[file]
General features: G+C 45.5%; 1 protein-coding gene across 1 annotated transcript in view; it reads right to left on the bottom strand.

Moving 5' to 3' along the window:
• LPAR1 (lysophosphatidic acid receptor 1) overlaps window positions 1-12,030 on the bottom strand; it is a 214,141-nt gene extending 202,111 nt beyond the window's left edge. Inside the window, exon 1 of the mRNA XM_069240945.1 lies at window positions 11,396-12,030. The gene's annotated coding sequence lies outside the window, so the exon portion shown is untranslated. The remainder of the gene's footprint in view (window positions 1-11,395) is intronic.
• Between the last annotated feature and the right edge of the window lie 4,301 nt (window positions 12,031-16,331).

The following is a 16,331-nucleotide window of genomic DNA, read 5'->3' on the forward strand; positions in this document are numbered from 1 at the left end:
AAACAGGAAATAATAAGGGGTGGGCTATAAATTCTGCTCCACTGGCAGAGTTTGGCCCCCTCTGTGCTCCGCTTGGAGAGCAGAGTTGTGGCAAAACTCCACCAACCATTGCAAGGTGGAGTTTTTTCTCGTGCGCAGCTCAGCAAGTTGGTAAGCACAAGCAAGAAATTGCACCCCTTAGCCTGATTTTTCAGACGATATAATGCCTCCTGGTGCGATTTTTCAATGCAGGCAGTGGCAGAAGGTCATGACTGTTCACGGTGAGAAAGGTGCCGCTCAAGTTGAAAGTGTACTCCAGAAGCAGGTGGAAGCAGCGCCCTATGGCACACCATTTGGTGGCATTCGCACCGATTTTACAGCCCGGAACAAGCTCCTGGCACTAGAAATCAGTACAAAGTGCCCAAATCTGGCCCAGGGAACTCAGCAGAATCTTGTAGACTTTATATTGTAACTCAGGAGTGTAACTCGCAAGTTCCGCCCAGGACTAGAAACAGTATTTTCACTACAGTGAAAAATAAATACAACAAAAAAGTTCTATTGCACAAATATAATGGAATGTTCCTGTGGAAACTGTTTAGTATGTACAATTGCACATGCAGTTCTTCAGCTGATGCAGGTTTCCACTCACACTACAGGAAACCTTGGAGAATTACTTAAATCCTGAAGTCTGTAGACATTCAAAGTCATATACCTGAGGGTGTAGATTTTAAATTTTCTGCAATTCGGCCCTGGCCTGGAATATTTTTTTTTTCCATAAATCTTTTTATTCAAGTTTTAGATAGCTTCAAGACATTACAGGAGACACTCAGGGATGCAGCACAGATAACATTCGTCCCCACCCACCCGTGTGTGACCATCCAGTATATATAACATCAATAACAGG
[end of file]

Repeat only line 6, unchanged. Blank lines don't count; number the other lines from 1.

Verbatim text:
AAACAGGAAATAATAAGGGGTGGGCTATAAATTCTGCTCCACTGGCAGAGTTTGGCCCCCTCTGTGCTCCGCTTGGAGAGCAGAGTTGTGGCAAAACTCCACCAACCATTGCAAGGTGGAGTTTTTTCTCGTGCGCAGCTCAGCAAGTTGGTAAGCACAAGCAAGAAATTGCACCCCTTAGCCTGATTTTTCAGACGATATAATGCCTCCTGGTGCGATTTTTCAATGCAGGCAGTGGCAGAAGGTCATGACTGTTCACGGTGAGAAAGGTGCCGCTCAAGTTGAAAGTGTACTCCAGAAGCAGGTGGAAGCAGCGCCCTATGGCACACCATTTGGTGGCATTCGCACCGATTTTACAGCCCGGAACAAGCTCCTGGCACTAGAAATCAGTACAAAGTGCCCAAATCTGGCCCAGGGAACTCAGCAGAATCTTGTAGACTTTATATTGTAACTCAGGAGTGTAACTCGCAAGTTCCGCCCAGGACTAGAAACAGTATTTTCACTACAGTGAAAAATAAATACAACAAAAAAGTTCTATTGCACAAATATAATGGAATGTTCCTGTGGAAACTGTTTAGTATGTACAATTGCACATGCAGTTCTTCAGCTGATGCAGGTTTCCACTCACACTACAGGAAACCTTGGAGAATTACTTAAATCCTGAAGTCTGTAGACATTCAAAGTCATATACCTGAGGGTGTAGATTTTAAATTTTCTGCAATTCGGCCCTGGCCTGGAATATTTTTTTTTTCCATAAATCTTTTTATTCAAGTTTTAGATAGCTTCAAGACATTACAGGAGACACTCAGGGATGCAGCACAGATAACATTCGTCCCCACCCACCCGTGTGTGACCATCCAGTATATATAACATCAATAACAGG